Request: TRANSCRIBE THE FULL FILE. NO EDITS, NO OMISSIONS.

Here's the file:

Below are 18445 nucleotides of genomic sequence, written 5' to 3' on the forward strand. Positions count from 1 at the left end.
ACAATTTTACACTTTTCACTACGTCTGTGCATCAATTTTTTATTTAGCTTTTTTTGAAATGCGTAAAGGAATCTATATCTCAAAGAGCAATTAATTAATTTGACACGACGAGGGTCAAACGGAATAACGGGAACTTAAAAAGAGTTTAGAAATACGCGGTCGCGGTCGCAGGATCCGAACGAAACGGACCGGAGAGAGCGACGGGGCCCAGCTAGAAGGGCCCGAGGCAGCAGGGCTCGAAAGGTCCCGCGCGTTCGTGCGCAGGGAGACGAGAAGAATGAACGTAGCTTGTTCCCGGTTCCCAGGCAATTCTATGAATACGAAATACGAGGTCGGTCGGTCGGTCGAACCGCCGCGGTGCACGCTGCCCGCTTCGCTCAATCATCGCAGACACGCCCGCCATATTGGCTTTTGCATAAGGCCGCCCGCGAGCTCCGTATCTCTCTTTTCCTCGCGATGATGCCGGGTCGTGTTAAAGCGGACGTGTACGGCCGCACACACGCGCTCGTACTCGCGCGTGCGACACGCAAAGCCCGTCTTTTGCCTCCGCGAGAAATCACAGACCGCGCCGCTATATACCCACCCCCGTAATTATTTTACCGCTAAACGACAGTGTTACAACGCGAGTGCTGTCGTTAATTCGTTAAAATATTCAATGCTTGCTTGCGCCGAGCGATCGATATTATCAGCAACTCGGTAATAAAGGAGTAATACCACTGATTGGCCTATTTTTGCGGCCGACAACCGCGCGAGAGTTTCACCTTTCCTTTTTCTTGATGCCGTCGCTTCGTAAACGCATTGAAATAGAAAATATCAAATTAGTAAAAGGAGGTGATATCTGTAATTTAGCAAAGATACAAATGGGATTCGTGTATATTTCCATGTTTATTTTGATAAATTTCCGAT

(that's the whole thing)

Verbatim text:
Below are 18445 nucleotides of genomic sequence, written 5' to 3' on the forward strand. Positions count from 1 at the left end.
ACAATTTTACACTTTTCACTACGTCTGTGCATCAATTTTTTATTTAGCTTTTTTTGAAATGCGTAAAGGAATCTATATCTCAAAGAGCAATTAATTAATTTGACACGACGAGGGTCAAACGGAATAACGGGAACTTAAAAAGAGTTTAGAAATACGCGGTCGCGGTCGCAGGATCCGAACGAAACGGACCGGAGAGAGCGACGGGGCCCAGCTAGAAGGGCCCGAGGCAGCAGGGCTCGAAAGGTCCCGCGCGTTCGTGCGCAGGGAGACGAGAAGAATGAACGTAGCTTGTTCCCGGTTCCCAGGCAATTCTATGAATACGAAATACGAGGTCGGTCGGTCGGTCGAACCGCCGCGGTGCACGCTGCCCGCTTCGCTCAATCATCGCAGACACGCCCGCCATATTGGCTTTTGCATAAGGCCGCCCGCGAGCTCCGTATCTCTCTTTTCCTCGCGATGATGCCGGGTCGTGTTAAAGCGGACGTGTACGGCCGCACACACGCGCTCGTACTCGCGCGTGCGACACGCAAAGCCCGTCTTTTGCCTCCGCGAGAAATCACAGACCGCGCCGCTATATACCCACCCCCGTAATTATTTTACCGCTAAACGACAGTGTTACAACGCGAGTGCTGTCGTTAATTCGTTAAAATATTCAATGCTTGCTTGCGCCGAGCGATCGATATTATCAGCAACTCGGTAATAAAGGAGTAATACCACTGATTGGCCTATTTTTGCGGCCGACAACCGCGCGAGAGTTTCACCTTTCCTTTTTCTTGATGCCGTCGCTTCGTAAACGCATTGAAATAGAAAATATCAAATTAGTAAAAGGAGGTGATATCTGTAATTTAGCAAAGATACAAATGGGATTCGTGTATATTTCCATGTTTATTTTGATAAATTTCCGAT